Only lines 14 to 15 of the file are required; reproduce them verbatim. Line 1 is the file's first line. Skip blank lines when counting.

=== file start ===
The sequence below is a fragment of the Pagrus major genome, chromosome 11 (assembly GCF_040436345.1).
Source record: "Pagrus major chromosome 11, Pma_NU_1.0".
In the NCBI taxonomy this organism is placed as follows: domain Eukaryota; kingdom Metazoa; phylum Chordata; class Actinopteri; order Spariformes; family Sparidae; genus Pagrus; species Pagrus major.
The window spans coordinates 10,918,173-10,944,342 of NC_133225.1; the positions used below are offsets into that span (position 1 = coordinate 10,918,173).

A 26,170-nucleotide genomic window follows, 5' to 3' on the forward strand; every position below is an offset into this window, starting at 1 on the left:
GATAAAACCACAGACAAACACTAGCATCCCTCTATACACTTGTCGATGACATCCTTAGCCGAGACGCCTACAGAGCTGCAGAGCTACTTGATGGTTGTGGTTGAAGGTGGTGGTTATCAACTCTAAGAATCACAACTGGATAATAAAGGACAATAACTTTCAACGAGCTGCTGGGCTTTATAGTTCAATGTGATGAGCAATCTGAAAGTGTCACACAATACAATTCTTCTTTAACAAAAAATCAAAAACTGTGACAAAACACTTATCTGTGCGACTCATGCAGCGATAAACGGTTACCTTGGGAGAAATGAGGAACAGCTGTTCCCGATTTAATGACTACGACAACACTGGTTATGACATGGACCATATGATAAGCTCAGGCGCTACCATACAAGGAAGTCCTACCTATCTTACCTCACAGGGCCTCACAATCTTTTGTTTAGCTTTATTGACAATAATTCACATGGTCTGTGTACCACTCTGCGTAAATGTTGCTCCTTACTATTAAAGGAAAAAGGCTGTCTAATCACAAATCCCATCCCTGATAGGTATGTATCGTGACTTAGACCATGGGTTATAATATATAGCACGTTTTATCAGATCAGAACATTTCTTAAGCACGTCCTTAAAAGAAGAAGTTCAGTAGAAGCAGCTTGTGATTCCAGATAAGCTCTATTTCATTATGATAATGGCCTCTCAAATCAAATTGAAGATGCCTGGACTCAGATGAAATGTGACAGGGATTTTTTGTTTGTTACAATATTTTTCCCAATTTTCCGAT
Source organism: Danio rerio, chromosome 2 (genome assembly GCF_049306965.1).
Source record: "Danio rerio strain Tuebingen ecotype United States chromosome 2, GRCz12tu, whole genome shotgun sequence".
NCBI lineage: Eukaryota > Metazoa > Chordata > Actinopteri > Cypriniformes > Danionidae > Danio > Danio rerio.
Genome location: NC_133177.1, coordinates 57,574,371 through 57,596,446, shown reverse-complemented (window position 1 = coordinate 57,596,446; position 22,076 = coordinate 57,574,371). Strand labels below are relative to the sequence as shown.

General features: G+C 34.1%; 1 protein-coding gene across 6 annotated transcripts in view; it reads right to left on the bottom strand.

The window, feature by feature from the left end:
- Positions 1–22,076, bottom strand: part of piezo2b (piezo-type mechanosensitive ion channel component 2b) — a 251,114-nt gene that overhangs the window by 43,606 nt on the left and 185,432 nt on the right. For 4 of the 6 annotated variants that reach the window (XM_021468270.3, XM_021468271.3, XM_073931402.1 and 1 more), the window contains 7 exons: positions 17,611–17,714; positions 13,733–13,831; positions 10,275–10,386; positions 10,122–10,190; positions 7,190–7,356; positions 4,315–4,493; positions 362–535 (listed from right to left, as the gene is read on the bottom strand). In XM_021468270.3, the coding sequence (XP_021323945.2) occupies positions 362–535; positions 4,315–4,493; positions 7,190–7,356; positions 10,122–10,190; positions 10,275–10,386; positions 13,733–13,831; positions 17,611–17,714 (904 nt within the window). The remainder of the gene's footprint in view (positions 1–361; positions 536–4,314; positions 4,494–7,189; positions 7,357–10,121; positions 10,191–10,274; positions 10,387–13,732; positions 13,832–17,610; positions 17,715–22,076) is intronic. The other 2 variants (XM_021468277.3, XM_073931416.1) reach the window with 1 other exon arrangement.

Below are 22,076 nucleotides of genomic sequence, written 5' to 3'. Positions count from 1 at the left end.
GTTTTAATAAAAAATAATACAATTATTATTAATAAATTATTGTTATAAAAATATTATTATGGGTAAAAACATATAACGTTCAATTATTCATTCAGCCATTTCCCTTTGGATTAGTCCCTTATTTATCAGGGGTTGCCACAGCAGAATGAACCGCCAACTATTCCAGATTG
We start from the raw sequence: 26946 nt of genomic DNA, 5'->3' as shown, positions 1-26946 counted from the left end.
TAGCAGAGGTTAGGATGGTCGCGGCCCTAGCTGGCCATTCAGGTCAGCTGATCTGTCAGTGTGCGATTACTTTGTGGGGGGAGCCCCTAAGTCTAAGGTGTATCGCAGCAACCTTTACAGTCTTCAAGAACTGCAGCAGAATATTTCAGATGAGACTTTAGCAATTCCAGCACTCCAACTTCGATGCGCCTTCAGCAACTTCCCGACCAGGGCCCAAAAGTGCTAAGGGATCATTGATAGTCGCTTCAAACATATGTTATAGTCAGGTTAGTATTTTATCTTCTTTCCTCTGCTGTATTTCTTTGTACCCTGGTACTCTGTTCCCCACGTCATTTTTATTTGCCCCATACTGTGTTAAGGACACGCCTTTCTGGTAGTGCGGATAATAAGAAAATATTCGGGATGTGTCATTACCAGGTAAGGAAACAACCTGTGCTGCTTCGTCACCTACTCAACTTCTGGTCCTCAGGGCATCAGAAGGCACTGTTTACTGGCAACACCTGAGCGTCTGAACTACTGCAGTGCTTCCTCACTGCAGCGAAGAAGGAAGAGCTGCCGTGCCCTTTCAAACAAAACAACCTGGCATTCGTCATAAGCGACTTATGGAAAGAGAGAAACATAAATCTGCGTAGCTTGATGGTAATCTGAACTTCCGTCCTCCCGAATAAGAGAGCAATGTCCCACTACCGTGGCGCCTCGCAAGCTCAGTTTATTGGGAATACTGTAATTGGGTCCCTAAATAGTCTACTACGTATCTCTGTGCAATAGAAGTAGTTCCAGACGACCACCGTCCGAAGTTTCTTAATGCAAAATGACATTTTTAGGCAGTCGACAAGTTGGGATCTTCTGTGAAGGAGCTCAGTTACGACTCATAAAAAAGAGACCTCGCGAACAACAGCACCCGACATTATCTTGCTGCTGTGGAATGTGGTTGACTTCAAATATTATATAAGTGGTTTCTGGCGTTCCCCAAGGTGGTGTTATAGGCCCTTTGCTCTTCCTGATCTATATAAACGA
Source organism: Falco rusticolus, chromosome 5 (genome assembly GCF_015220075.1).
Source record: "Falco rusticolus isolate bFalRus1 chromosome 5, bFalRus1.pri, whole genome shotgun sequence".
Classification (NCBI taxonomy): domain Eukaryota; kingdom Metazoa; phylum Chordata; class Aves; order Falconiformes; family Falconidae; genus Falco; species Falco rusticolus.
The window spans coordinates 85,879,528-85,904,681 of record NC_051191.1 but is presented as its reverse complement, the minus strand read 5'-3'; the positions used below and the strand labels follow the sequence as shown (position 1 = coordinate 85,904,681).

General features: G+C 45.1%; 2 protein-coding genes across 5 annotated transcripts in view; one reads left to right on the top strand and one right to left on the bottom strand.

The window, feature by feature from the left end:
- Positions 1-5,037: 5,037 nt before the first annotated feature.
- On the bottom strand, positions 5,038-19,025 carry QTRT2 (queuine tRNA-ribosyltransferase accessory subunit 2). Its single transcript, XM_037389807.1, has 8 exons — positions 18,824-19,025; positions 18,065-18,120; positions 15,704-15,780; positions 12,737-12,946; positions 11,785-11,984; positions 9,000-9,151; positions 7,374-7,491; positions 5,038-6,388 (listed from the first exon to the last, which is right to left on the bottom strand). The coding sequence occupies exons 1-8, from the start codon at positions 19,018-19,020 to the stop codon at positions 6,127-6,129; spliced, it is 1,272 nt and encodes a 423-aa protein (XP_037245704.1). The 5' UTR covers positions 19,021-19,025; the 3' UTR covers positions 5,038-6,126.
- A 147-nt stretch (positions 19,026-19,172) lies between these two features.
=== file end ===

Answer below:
Below are 22,076 nucleotides of genomic sequence, written 5' to 3'. Positions count from 1 at the left end.
GTTTTAATAAAAAATAATACAATTATTATTAATAAATTATTGTTATAAAAATATTATTATGGGTAAAAACATATAACGTTCAATTATTCATTCAGCCATTTCCCTTTGGATTAGTCCCTTATTTATCAGGGGTTGCCACAGCAGAATGAACCGCCAACTATTCCAGATTG